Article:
Oracle Patches DoS Flaw in Database 10g, WebLogic, iPlanet
Oracle quietly released patches for its Oracle Fusion Middleware and Sun Products Suite to address a handful of security flaws.
The out-of-band patches addressed denial-of-service vulnerabilities that were present in several Oracle products, the company said in a security alert issued Jan. 31. A remote user would be able to exploit this vulnerability, CVE 2011-5035, and affect the system's availability, according to Oracle.
The affected products are Oracle Application Server 10g Release 3 version 10.1.3.5.0, Oracle WebLogic Server versions 9.2.4, 10.0.2, 11gR1, 12cR1, and Oracle iPlanet Web Server 7.0 and Oracle Java System Web Server 6.1. The Oracle Containers for J2EE component in the Application Server was patched.
"Due to the threat posed by a successful attack, Oracle strongly recommends that customers apply Security Alert fixes as soon as possible," Oracle wrote in the security alert.
Security Alert patches are provided only for product versions currently being supported under Premier or Extended Support. Oracle does not test older versions, but said it was "likely" that the vulnerabilities are in those versions.
The same vulnerability in Oracle GlassFish server was patched as part of Oracle's Critical Patch Update last month.
The denial-of-service vulnerability was publicized by a pair of researchers at the Chaos Communication Congress conference in Germany towards the end of December. The zero-day flaw was discovered in several major Web application frameworks, including Microsoft's ASP.NET, Apache's Tomcat and Geronimo, PHP 4, Python, Plone, JRuby and others. Microsoft released an out-of-band update shortly after the disclosure to patch ASP.NET, and Apache Software Foundation has already updated some versions of Tomcat.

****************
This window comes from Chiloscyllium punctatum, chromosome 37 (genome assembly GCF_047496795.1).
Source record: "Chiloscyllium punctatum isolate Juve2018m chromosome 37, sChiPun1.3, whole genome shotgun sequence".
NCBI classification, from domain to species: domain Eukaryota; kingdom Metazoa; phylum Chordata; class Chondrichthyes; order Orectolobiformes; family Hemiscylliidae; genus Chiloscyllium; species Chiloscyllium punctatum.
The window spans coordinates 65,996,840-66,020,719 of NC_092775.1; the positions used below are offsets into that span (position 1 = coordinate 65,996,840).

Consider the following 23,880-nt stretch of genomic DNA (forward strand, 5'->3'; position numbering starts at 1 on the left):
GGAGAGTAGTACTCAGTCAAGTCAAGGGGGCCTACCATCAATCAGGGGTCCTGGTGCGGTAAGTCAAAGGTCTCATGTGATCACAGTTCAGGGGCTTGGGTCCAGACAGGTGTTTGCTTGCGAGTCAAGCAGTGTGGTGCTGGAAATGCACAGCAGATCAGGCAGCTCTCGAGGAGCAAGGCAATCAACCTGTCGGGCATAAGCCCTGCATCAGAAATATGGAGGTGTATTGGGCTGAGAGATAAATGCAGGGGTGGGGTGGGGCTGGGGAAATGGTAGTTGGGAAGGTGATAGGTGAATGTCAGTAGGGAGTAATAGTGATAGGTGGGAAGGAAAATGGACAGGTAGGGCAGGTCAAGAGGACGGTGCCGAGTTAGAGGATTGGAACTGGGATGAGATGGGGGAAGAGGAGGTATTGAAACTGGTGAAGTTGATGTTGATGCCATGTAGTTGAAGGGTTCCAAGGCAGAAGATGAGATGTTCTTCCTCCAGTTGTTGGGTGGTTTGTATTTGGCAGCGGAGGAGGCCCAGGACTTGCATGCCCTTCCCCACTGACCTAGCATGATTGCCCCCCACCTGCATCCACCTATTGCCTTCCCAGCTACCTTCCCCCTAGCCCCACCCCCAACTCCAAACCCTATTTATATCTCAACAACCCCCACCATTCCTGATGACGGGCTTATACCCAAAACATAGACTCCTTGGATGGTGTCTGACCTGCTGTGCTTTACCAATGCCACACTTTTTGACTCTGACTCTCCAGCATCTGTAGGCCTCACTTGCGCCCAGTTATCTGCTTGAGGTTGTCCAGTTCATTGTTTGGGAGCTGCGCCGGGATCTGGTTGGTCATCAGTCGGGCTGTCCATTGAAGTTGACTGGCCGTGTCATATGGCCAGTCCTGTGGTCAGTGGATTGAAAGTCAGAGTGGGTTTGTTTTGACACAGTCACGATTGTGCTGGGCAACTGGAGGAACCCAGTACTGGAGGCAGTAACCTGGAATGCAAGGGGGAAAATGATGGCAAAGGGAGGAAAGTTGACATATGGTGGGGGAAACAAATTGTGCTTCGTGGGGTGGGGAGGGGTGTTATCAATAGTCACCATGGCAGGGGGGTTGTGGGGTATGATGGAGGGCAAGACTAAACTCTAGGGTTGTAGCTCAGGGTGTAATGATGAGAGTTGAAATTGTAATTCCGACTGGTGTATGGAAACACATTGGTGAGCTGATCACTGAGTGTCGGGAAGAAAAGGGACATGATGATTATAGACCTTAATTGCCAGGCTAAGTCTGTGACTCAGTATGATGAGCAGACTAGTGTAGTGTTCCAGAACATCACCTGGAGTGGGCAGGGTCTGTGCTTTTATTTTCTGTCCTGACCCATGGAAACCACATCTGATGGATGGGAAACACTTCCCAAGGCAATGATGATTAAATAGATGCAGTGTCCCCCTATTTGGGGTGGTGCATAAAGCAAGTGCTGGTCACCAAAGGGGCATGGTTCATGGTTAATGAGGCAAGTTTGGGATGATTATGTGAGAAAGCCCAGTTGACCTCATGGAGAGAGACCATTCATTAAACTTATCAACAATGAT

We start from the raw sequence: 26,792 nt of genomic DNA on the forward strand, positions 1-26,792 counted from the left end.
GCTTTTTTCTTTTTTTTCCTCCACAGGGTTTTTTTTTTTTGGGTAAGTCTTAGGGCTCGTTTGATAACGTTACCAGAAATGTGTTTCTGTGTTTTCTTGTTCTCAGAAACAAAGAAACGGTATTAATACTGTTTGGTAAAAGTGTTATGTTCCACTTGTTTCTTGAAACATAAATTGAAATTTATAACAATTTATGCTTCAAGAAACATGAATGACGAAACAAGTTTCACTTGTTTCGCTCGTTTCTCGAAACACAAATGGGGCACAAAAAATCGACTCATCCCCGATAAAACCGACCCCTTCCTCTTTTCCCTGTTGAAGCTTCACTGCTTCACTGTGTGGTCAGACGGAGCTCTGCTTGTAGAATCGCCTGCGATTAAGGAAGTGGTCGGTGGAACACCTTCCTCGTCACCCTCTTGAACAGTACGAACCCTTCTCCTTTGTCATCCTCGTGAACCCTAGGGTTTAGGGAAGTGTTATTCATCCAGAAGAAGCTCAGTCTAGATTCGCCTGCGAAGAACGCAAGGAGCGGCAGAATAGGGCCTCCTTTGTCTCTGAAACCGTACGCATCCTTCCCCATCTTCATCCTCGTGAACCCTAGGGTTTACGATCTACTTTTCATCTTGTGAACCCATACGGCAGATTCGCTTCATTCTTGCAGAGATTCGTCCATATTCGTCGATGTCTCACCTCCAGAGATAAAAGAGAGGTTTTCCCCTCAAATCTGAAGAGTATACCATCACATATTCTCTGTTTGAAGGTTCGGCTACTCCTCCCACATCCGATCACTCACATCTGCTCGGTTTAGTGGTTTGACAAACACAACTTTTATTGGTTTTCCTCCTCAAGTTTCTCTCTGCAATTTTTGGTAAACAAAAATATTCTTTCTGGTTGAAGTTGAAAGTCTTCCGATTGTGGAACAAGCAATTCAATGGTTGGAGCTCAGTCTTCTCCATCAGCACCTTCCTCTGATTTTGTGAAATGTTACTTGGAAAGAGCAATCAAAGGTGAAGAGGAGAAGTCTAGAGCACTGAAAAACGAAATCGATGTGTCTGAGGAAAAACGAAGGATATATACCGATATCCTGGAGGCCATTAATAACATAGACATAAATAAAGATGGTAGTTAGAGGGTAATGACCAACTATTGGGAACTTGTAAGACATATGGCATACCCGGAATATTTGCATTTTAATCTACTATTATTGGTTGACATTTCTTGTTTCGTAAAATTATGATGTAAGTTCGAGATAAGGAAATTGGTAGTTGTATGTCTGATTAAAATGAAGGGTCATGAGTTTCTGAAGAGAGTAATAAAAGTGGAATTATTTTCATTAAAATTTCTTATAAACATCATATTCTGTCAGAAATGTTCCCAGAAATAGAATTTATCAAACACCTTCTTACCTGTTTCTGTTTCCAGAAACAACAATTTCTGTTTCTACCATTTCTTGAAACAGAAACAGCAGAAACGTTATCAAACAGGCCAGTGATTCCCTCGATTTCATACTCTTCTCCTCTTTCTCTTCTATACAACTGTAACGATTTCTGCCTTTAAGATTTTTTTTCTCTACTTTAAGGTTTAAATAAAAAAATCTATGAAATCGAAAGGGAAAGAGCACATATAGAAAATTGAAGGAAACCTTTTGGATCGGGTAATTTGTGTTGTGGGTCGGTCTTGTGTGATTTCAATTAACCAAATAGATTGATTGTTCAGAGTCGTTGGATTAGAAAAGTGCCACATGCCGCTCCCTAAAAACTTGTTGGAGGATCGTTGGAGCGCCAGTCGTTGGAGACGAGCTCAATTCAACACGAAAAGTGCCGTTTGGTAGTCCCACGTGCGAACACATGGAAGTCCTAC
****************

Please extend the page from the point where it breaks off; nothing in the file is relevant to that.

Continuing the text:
An anonymous attacker could send a specially crafted HTTP request containing thousands of form values to create a hash table so large that the Web servers consumes all CPU resources trying to process it, resulting in a denial-of-service condition, according to researchers.
The "most straightforward fix" for this attack is to limit the number of variables that can be submitted in each request to a "reasonable number," said Wolfgang Kandek, CTO of Qualys. Kandek pegged that number to something under 10,000 variables.
However, the hash function underlying the attacks in Java remain unpatched, according to Kandek. This is unfortunate, since a patch at the Java level would "address the vulnerability in a fundamental way" on all Web and application servers that use Java, Kandek said.
Since the flaw could be remotely exploitable without authentication, Oracle considered it critical. Even though CVE-2011-5035 has a Common Vulnerability Scoring System of 5, Oracle downplayed its severity in the Risk Matrix again, assigning a "Partial+" impact rating. According to Oracle, a vulnerability's impact is only considered "Complete" if "all software running on the machine" is affected, not just the Oracle product.
If the issue impacts just Oracle products, the company rates it as "Partial+" to indicate it was more serious than other issues with just a "Partial" rating, but it still wasn't as bad an issue as one that crashed the entire system.
The rating is a little curious, given that the flaw could cause a denial-of-service due to hashing collisions and cause the Web server to stop responding at all.